Criminals do not take vacations! Check here for news about other people trying to get their hands on YOUR money. Updates on new and recurring scams can help protect you from fraud. The more you know, the safer your money remains.
Remember! GSB will never request account information via an email or ask you to click on a link to verify such personal account data.
Seniors...be aware of calls from
youths claiming to be a family member in immediate need of cash / check sent to Canada. If you have any questions or concerns, please contact one of the following GSB officers: David Kreiman
(847-832-0344); Pat Grimes (847-832-0850) or Pamela Aho (847-832-0153).
- Don't Feed The Virus
This malware so far targets over 25 financial institutions. Customers logging in may be asked to fill out a form asking for personal data to "perform a system update"
To protect your information and money, DO NOT CLICK ON LINK or supply any information.
- Fake Com Ed Calls
There are reports of phone calls supposedly from Com ED that talk of a problem with your payments. They have your Com Ed account number & payment history but would like your bank account or credit card info to fix the problem. DO NOT provide either...it's another scam to steal your money.
- Google Users Hacked
Some Google users are receiving an authentic looking email with the phrase "Mail Notice" or "Lookout Notice" warning that their Google email will be locked out in 24 hours, due to a lack of email storage space.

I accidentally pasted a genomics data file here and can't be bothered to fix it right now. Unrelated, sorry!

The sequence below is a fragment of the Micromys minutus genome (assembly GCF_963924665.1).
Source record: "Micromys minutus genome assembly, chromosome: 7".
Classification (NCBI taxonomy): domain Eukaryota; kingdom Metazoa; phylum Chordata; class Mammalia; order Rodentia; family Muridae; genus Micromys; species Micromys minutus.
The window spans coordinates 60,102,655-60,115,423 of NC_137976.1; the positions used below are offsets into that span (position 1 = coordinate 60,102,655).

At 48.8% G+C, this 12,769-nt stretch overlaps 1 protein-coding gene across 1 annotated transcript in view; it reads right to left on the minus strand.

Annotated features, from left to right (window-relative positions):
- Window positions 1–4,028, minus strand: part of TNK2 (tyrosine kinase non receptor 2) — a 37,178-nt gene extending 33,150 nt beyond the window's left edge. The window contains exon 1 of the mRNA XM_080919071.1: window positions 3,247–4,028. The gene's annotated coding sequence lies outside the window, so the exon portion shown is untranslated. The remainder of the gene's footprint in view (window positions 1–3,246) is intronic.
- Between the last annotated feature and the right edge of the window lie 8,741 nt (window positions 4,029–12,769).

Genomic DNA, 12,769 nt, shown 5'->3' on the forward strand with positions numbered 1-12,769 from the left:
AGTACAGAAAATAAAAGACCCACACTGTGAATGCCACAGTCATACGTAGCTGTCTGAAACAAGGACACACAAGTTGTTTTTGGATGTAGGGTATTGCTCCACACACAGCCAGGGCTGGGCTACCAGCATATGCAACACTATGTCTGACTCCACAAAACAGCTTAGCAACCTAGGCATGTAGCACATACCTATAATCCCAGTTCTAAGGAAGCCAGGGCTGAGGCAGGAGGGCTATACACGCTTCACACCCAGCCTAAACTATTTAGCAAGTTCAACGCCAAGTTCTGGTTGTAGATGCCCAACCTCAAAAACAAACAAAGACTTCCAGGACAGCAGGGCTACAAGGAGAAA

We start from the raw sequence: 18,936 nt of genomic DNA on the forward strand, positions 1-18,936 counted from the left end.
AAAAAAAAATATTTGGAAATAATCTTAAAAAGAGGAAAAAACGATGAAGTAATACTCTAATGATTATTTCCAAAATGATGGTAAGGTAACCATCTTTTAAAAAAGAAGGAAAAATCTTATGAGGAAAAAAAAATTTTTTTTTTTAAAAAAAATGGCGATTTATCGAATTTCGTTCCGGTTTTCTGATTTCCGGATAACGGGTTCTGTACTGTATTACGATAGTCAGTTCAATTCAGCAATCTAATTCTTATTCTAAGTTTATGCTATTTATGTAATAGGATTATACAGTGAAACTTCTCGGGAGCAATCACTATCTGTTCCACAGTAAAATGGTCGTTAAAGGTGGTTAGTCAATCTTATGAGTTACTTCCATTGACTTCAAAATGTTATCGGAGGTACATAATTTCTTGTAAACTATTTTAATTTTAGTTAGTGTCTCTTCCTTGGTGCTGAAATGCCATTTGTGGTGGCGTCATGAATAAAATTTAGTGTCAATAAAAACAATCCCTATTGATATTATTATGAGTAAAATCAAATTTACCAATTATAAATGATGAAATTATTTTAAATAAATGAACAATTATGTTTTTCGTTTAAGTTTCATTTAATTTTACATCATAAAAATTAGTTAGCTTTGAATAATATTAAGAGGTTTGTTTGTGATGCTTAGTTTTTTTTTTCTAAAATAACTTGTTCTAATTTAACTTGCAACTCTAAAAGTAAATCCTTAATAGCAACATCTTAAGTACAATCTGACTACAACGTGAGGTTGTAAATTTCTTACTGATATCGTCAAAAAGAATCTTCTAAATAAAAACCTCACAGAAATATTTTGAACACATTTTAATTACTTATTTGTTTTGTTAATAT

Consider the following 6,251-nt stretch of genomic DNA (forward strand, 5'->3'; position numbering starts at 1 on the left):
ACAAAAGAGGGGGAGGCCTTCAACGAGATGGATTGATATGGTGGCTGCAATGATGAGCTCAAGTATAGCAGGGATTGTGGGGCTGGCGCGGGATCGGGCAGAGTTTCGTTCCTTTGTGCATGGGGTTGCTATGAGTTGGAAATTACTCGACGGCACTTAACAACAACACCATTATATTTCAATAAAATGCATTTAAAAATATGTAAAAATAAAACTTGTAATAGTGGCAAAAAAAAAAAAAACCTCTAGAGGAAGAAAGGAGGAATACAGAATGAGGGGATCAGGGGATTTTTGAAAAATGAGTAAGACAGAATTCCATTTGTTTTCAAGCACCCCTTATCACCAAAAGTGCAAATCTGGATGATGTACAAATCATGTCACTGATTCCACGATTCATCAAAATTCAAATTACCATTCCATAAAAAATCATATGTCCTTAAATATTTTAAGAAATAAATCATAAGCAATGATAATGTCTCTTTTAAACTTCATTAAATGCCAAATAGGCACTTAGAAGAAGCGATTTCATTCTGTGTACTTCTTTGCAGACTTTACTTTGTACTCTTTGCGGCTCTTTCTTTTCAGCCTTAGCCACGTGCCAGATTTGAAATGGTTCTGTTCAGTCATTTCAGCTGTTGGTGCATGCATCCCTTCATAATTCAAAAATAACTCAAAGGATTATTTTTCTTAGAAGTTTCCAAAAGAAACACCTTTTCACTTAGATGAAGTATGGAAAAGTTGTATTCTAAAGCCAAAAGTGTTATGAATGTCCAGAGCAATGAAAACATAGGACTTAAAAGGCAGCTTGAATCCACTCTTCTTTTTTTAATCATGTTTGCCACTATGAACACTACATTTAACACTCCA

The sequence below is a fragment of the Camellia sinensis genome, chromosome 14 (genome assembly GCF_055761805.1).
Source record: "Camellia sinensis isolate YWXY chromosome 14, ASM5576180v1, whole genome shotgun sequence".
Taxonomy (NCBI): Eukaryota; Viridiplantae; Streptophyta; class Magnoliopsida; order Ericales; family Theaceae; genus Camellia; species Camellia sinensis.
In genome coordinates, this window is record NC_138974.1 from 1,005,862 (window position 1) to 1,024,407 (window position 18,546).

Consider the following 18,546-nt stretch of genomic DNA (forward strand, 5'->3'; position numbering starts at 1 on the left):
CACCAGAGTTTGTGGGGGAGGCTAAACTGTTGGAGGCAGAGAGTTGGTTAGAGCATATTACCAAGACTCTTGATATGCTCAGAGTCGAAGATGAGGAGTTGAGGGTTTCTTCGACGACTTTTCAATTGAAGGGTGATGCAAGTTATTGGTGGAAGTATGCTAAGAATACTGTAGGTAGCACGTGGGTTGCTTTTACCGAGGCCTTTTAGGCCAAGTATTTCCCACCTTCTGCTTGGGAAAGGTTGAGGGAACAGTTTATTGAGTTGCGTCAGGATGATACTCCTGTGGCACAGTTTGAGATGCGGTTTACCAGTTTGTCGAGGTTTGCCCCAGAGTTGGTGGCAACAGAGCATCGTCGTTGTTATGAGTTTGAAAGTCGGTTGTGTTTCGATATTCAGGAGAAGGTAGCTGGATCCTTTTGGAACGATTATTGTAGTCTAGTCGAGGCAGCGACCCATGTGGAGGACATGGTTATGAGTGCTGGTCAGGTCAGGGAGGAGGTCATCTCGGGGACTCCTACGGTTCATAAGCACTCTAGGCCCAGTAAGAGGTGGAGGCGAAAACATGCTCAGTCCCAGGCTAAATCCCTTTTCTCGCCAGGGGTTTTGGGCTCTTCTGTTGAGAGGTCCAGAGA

DO NOT click on the INSTANT INCREASE “to increase your Email storage automatically" as this redirects the user to a bogus Google login page where the user is prompted to put in their credentials. Once the hackers receive the credentials they have access to not just a victim's email, but to all Google documents, Google Play, Google+ and if the person uses the same login information for multiple sites, the hacker will also have access to those.
- 2014's Top 4 Scams - So Far
(Posted 3/4/14 - Provided by IdentityTheft 911®)
The year is young and the crooks have already stooped to new lows with tricks to get at your identity, money & credit. Be aware of the following:
1. Fake Funeral Notice
You receive an email inviting you to a service for a departed friend or relative with a link to click for details. They include a date but somehow forget to tell you the name of the "deceased".DO NOT CLICK - link will load malware on your computer.
2. The One-Ring Phone Call
Unless you're really quick, you're likely to miss a phone call that just rings once. Scammers count on that, and your curiosity to check the number of the call you missed. Those who call back the Caller ID displayed number are then connected to an adult entertainment service, chat line or other premium service that charges an international calling fee of about $20, with per-minute fees of $9 or higher. The displayed “callback” numbers have seemingly all-American area codes, but are, in fact, for countries in the Caribbean—and these foreign-based numbers can charge whatever they want.